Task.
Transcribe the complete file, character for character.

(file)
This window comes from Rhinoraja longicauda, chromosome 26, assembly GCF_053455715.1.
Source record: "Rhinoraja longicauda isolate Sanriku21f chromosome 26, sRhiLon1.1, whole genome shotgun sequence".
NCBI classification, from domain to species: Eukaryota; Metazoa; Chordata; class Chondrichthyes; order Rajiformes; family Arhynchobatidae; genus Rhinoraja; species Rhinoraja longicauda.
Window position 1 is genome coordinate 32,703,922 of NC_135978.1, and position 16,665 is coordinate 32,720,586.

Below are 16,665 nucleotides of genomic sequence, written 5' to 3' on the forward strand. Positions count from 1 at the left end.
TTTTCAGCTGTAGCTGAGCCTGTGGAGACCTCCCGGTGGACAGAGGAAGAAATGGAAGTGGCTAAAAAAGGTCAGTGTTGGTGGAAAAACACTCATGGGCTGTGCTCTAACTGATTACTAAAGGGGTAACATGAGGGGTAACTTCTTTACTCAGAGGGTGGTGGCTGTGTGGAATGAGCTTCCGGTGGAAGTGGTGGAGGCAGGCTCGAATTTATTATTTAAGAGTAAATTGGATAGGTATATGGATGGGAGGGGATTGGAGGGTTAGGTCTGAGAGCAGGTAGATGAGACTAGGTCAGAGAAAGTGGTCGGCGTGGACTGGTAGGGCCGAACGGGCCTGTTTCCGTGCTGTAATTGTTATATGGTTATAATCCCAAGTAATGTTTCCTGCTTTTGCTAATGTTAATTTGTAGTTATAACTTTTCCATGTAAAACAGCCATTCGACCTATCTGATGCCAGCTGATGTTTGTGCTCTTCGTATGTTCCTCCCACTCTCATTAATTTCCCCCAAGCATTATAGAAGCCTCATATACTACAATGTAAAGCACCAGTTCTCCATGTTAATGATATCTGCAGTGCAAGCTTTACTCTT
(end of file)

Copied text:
This window comes from Rhinoraja longicauda, chromosome 26, assembly GCF_053455715.1.
Source record: "Rhinoraja longicauda isolate Sanriku21f chromosome 26, sRhiLon1.1, whole genome shotgun sequence".
NCBI classification, from domain to species: Eukaryota; Metazoa; Chordata; class Chondrichthyes; order Rajiformes; family Arhynchobatidae; genus Rhinoraja; species Rhinoraja longicauda.
Window position 1 is genome coordinate 32,703,922 of NC_135978.1, and position 16,665 is coordinate 32,720,586.

Below are 16,665 nucleotides of genomic sequence, written 5' to 3' on the forward strand. Positions count from 1 at the left end.
TTTTCAGCTGTAGCTGAGCCTGTGGAGACCTCCCGGTGGACAGAGGAAGAAATGGAAGTGGCTAAAAAAGGTCAGTGTTGGTGGAAAAACACTCATGGGCTGTGCTCTAACTGATTACTAAAGGGGTAACATGAGGGGTAACTTCTTTACTCAGAGGGTGGTGGCTGTGTGGAATGAGCTTCCGGTGGAAGTGGTGGAGGCAGGCTCGAATTTATTATTTAAGAGTAAATTGGATAGGTATATGGATGGGAGGGGATTGGAGGGTTAGGTCTGAGAGCAGGTAGATGAGACTAGGTCAGAGAAAGTGGTCGGCGTGGACTGGTAGGGCCGAACGGGCCTGTTTCCGTGCTGTAATTGTTATATGGTTATAATCCCAAGTAATGTTTCCTGCTTTTGCTAATGTTAATTTGTAGTTATAACTTTTCCATGTAAAACAGCCATTCGACCTATCTGATGCCAGCTGATGTTTGTGCTCTTCGTATGTTCCTCCCACTCTCATTAATTTCCCCCAAGCATTATAGAAGCCTCATATACTACAATGTAAAGCACCAGTTCTCCATGTTAATGATATCTGCAGTGCAAGCTTTACTCTT